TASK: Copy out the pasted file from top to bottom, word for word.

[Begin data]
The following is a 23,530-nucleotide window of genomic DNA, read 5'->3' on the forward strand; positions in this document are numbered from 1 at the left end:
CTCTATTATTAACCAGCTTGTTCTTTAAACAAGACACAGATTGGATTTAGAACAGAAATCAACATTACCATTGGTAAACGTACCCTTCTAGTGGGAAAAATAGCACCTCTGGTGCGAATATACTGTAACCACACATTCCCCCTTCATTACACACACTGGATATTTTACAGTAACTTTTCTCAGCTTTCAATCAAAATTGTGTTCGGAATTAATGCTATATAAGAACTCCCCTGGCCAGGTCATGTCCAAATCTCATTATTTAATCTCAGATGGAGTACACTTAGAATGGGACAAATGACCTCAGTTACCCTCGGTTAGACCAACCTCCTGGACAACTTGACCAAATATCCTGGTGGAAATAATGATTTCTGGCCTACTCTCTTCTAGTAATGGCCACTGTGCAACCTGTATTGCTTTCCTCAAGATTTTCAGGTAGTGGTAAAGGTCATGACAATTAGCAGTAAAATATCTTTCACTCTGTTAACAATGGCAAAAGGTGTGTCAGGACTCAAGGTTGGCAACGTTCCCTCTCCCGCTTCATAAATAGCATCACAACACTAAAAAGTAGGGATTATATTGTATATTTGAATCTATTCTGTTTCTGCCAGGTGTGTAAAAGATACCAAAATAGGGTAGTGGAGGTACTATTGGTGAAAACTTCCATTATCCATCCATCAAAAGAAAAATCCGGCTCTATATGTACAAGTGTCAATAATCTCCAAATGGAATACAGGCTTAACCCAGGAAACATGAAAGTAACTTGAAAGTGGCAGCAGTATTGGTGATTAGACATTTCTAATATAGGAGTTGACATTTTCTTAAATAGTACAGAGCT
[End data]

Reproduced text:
The following is a 23,530-nucleotide window of genomic DNA, read 5'->3' on the forward strand; positions in this document are numbered from 1 at the left end:
CTCTATTATTAACCAGCTTGTTCTTTAAACAAGACACAGATTGGATTTAGAACAGAAATCAACATTACCATTGGTAAACGTACCCTTCTAGTGGGAAAAATAGCACCTCTGGTGCGAATATACTGTAACCACACATTCCCCCTTCATTACACACACTGGATATTTTACAGTAACTTTTCTCAGCTTTCAATCAAAATTGTGTTCGGAATTAATGCTATATAAGAACTCCCCTGGCCAGGTCATGTCCAAATCTCATTATTTAATCTCAGATGGAGTACACTTAGAATGGGACAAATGACCTCAGTTACCCTCGGTTAGACCAACCTCCTGGACAACTTGACCAAATATCCTGGTGGAAATAATGATTTCTGGCCTACTCTCTTCTAGTAATGGCCACTGTGCAACCTGTATTGCTTTCCTCAAGATTTTCAGGTAGTGGTAAAGGTCATGACAATTAGCAGTAAAATATCTTTCACTCTGTTAACAATGGCAAAAGGTGTGTCAGGACTCAAGGTTGGCAACGTTCCCTCTCCCGCTTCATAAATAGCATCACAACACTAAAAAGTAGGGATTATATTGTATATTTGAATCTATTCTGTTTCTGCCAGGTGTGTAAAAGATACCAAAATAGGGTAGTGGAGGTACTATTGGTGAAAACTTCCATTATCCATCCATCAAAAGAAAAATCCGGCTCTATATGTACAAGTGTCAATAATCTCCAAATGGAATACAGGCTTAACCCAGGAAACATGAAAGTAACTTGAAAGTGGCAGCAGTATTGGTGATTAGACATTTCTAATATAGGAGTTGACATTTTCTTAAATAGTACAGAGCT